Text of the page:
Scotland could use the oil price crash to kick-start CCS

Offshore oil platform, North ScotlandThis post first appeared on Guardian Sustainable Business.

Such was the shock of the oil price’s precipitous decline in recent months that tongues were set swiftly wagging about what the explanation could be. Killing off electric vehicles, US shale producers, or Iran’s and Russia’s economies, were all put forward as the real reason behind OPEC’s public explanation that keeping the taps open and so depressing prices is about protecting market share.

But, regardless of what’s behind it, one consequence has been big cuts in North Sea oil exploration and the accelerated decommissioning of related infrastructure, as demonstrated by Shell’s announcement that they are to begin decommissioning the Brent Delta platform.

Greener decommissioning options also save money
Whilst this is obviously bad news for Aberdeen and the other centres of the extraction economy, decommissioning also brings opportunities, and Shell’s chairman has been talking up the potential for the UK to be a world leader in the sector. And, although oil and gas is not usually a sector associated with positive environmental stories, decommissioning is a chance to buck the trend.

Recent research by Green Alliance looked at how to make the most of high value circular economy opportunities for some of Scotland’s major economic sectors, including oil and gas. We identified three routes to better environmental outcomes and cost savings. Given that decommissioning may cost £14.6 billion over the next decade and 60 per cent of this will ultimately be borne by the public purse through tax relief, getting better economic and environmental value matters.

Ways to get more value from old infrastructure
The least ambitious thing that could be done is better recycling. This is already the most likely pathway for materials taken from old rigs. There are ways to wring more value from recycled materials: for instance, a hand-held XRF scanner, an under-deployed technology, allows metals to be separated into different alloy grades. The shipping company Maersk is ahead of the game and has shown that marketing individual alloys can increase recycling revenues by ten per cent.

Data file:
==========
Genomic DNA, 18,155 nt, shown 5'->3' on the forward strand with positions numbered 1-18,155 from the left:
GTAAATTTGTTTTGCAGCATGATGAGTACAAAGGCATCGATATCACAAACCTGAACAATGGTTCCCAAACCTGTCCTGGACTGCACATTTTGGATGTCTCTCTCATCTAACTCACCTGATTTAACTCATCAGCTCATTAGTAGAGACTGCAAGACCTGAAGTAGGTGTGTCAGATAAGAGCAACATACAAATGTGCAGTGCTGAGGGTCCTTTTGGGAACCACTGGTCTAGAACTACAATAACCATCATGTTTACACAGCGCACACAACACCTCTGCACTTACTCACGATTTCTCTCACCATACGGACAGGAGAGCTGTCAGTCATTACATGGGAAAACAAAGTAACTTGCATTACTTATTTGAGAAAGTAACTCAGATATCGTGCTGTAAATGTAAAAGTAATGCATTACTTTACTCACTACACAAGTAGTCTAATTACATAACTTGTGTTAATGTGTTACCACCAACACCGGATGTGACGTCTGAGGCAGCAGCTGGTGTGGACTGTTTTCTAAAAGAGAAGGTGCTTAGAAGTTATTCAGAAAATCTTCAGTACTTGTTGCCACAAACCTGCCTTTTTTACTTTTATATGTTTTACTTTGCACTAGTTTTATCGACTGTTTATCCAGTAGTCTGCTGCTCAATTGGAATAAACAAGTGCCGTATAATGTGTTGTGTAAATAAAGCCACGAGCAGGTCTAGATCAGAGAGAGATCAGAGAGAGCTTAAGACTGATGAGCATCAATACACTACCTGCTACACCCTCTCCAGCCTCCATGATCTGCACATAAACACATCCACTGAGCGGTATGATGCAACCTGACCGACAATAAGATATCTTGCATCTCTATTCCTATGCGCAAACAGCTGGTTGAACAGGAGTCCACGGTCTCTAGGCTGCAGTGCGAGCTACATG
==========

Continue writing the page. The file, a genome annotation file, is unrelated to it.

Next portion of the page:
Better than recycling, from both a financial and environmental perspective, would be reuse. Compared to other markets, especially the Gulf of Mexico and onshore US oil and gas extraction, reuse of North Sea equipment is strikingly low. This is despite the fact that there are good markets for motors, engines, valves and other industrial equipment in other sectors and overseas markets.

The difficulty with expanding this market is a lack of information:  buyers need a good inventory of what equipment is available when, and what condition it’s in. Allowing reuse companies to assess rigs prior to decommissioning, to enable easier purchase and marketing of reusable equipment, could overcome this barrier.

Reusing pipelines for CCS is a major opportunity
But the most ambitious treatment of old rig infrastructure would be not to remove it at all but to repurpose it as part of a new carbon capture and storage (CCS) network. This would lower the cost of decommissioning and help to get CCS up and running sooner and more cost effectively. Shell’s proposed Peterhead CCS project already incorporates pipeline reuse, showing that it is a viable option. To deliver this effectively requires masterplanning of the links between potential sources and sinks, and collaboration across the oil and gas sector around the shared use of infrastructure.

These examples show how ambitious governments can help: better deployment of existing technology, improved information sharing, co-ordinated infrastructure planning and innovation support. The Scottish government has a good track record, recently enhanced by the launch of the Scottish Institute of Remanufacture, the first of its kind in Europe.

The same can’t be said for the UK government although, of the actions identified above, better use of technology and information sharing should be acceptable to any government. Co-ordinating planning and funding new technology development certainly require a greater appetite for intervention. All of these are necessary for a step change. This is the challenge and the opportunity for whoever is in power after May.

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